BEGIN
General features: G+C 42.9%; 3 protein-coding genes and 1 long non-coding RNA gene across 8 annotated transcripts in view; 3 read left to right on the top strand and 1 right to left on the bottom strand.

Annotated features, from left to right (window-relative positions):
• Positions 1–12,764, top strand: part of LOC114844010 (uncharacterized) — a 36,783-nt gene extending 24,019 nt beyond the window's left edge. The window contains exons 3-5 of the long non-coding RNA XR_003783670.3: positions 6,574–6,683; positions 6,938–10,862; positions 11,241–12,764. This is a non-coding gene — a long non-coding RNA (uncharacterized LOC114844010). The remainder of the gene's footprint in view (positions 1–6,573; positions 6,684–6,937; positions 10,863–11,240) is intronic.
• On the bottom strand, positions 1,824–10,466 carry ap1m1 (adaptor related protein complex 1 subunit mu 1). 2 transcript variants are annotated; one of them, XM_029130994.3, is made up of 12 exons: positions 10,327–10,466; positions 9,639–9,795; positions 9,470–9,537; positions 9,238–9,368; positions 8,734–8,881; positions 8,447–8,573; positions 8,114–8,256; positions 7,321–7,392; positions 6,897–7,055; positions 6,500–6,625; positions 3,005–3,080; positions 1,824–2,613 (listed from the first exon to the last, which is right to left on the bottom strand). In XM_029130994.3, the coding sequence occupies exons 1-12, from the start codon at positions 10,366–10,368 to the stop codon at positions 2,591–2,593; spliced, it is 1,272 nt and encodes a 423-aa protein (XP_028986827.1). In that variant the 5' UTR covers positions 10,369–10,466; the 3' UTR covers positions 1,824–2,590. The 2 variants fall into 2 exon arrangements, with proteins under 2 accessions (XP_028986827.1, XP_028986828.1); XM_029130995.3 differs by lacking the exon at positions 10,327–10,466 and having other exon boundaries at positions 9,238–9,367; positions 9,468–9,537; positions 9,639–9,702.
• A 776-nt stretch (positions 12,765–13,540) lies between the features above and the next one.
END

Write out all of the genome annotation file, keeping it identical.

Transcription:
General features: G+C 42.9%; 3 protein-coding genes and 1 long non-coding RNA gene across 8 annotated transcripts in view; 3 read left to right on the top strand and 1 right to left on the bottom strand.

Annotated features, from left to right (window-relative positions):
• Positions 1–12,764, top strand: part of LOC114844010 (uncharacterized) — a 36,783-nt gene extending 24,019 nt beyond the window's left edge. The window contains exons 3-5 of the long non-coding RNA XR_003783670.3: positions 6,574–6,683; positions 6,938–10,862; positions 11,241–12,764. This is a non-coding gene — a long non-coding RNA (uncharacterized LOC114844010). The remainder of the gene's footprint in view (positions 1–6,573; positions 6,684–6,937; positions 10,863–11,240) is intronic.
• On the bottom strand, positions 1,824–10,466 carry ap1m1 (adaptor related protein complex 1 subunit mu 1). 2 transcript variants are annotated; one of them, XM_029130994.3, is made up of 12 exons: positions 10,327–10,466; positions 9,639–9,795; positions 9,470–9,537; positions 9,238–9,368; positions 8,734–8,881; positions 8,447–8,573; positions 8,114–8,256; positions 7,321–7,392; positions 6,897–7,055; positions 6,500–6,625; positions 3,005–3,080; positions 1,824–2,613 (listed from the first exon to the last, which is right to left on the bottom strand). In XM_029130994.3, the coding sequence occupies exons 1-12, from the start codon at positions 10,366–10,368 to the stop codon at positions 2,591–2,593; spliced, it is 1,272 nt and encodes a 423-aa protein (XP_028986827.1). In that variant the 5' UTR covers positions 10,369–10,466; the 3' UTR covers positions 1,824–2,590. The 2 variants fall into 2 exon arrangements, with proteins under 2 accessions (XP_028986827.1, XP_028986828.1); XM_029130995.3 differs by lacking the exon at positions 10,327–10,466 and having other exon boundaries at positions 9,238–9,367; positions 9,468–9,537; positions 9,639–9,702.
• A 776-nt stretch (positions 12,765–13,540) lies between the features above and the next one.